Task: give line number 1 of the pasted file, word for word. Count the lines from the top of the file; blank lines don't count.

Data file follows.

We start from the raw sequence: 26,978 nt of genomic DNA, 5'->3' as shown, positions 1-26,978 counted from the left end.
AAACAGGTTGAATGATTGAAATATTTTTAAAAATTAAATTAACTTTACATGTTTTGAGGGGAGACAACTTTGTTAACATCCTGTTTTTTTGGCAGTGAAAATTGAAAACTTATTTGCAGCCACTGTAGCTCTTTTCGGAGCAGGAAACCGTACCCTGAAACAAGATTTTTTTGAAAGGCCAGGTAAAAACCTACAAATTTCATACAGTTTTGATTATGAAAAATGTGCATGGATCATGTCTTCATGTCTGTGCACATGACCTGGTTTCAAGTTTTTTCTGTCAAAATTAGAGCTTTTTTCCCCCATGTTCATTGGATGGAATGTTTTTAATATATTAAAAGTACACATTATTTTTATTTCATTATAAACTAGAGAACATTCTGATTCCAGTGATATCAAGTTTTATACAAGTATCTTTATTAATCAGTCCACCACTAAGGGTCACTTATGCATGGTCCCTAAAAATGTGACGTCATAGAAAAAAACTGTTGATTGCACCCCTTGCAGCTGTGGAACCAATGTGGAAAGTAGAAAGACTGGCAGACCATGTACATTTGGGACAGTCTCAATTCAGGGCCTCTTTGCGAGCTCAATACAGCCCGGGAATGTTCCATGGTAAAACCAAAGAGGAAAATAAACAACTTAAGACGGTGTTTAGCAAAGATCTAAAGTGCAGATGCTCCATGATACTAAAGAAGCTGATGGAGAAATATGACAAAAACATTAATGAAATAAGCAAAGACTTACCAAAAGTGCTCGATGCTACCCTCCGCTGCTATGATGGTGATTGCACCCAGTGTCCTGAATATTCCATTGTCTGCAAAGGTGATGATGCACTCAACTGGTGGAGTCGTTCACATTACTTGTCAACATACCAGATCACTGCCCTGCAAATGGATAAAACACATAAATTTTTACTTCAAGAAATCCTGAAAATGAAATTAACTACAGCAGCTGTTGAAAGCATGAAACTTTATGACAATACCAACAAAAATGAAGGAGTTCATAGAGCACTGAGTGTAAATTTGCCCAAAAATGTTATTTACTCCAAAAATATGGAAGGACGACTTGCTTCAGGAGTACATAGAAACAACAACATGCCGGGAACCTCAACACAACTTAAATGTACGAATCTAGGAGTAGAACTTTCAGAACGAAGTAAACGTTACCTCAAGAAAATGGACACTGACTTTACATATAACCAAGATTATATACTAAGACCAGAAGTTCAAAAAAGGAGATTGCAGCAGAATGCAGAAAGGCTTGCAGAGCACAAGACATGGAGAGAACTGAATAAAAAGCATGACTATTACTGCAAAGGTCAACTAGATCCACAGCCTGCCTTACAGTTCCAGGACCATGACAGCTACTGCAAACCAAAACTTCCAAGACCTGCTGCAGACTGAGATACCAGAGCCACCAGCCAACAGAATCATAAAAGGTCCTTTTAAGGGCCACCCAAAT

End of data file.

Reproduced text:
We start from the raw sequence: 26,978 nt of genomic DNA, 5'->3' as shown, positions 1-26,978 counted from the left end.